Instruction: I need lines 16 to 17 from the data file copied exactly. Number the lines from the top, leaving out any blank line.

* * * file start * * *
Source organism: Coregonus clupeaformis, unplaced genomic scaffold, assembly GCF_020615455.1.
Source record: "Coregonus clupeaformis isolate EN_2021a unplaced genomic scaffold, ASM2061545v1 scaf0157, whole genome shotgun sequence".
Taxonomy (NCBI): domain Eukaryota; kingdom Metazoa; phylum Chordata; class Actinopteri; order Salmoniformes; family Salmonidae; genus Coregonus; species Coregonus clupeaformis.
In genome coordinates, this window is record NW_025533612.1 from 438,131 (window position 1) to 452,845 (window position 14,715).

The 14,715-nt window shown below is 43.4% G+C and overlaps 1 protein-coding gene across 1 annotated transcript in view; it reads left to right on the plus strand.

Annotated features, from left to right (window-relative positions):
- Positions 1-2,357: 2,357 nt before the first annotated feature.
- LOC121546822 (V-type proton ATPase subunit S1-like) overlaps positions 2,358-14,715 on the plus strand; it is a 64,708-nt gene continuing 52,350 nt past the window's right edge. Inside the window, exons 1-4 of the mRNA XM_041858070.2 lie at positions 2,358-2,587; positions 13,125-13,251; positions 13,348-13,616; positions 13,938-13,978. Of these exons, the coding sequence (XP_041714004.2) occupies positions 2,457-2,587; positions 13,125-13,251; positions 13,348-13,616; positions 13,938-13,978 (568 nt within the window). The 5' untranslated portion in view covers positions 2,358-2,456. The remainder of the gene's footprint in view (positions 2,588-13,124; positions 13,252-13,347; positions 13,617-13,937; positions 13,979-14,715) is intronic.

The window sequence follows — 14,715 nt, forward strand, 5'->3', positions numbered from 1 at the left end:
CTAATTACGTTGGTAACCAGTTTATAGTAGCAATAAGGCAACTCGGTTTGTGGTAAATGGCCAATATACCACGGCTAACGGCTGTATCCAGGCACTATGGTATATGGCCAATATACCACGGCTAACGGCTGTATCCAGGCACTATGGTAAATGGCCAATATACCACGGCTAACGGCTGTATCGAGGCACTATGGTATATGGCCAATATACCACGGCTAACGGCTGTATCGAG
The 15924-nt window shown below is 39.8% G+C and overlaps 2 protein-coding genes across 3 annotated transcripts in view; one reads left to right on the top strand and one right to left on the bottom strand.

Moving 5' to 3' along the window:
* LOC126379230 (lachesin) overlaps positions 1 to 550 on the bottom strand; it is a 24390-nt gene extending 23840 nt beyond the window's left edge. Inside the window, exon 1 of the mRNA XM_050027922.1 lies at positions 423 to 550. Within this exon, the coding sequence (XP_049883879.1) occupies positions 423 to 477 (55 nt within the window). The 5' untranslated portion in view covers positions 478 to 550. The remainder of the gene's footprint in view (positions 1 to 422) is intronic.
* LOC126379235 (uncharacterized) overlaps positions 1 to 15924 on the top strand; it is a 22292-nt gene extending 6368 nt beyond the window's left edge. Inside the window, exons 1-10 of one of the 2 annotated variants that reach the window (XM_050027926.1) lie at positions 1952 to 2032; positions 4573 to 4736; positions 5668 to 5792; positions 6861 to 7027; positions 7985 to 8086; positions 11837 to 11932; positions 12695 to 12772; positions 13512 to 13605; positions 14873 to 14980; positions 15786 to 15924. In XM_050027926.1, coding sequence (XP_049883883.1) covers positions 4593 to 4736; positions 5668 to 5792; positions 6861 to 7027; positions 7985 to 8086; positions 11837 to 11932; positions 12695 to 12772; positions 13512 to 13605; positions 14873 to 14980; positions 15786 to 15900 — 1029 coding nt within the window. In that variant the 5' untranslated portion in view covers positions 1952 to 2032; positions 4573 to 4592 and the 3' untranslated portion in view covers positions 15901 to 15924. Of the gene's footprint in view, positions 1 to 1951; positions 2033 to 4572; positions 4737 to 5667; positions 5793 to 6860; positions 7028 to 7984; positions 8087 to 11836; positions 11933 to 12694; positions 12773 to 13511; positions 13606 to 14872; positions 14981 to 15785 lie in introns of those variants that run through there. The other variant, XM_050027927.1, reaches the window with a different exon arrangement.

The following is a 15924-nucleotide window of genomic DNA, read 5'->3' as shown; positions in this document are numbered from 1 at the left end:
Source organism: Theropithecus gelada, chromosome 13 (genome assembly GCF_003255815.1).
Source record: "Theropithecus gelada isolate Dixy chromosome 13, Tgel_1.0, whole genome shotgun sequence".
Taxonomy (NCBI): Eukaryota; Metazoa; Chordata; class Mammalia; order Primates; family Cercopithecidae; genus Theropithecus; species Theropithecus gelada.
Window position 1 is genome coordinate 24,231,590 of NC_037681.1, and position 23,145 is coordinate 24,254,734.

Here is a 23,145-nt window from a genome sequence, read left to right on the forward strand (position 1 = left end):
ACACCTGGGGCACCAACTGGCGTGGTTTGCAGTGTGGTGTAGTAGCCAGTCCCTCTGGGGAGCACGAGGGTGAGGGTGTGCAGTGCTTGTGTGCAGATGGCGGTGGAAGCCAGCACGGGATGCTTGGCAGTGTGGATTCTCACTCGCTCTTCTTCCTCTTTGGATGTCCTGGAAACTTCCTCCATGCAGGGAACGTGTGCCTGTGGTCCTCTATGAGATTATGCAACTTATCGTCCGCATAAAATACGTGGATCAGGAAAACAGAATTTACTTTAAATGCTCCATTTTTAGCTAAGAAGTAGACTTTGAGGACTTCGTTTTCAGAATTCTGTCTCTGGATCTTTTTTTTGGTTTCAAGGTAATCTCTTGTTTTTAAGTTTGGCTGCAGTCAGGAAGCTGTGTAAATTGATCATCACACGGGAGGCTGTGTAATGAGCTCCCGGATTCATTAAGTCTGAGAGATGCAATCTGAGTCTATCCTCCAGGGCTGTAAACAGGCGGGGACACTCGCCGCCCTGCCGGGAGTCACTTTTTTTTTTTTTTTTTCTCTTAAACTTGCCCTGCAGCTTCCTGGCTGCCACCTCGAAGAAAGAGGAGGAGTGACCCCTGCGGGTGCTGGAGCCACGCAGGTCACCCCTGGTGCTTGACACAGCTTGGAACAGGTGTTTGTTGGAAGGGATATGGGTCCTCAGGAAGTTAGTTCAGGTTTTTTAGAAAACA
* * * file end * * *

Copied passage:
Source organism: Theropithecus gelada, chromosome 13 (genome assembly GCF_003255815.1).
Source record: "Theropithecus gelada isolate Dixy chromosome 13, Tgel_1.0, whole genome shotgun sequence".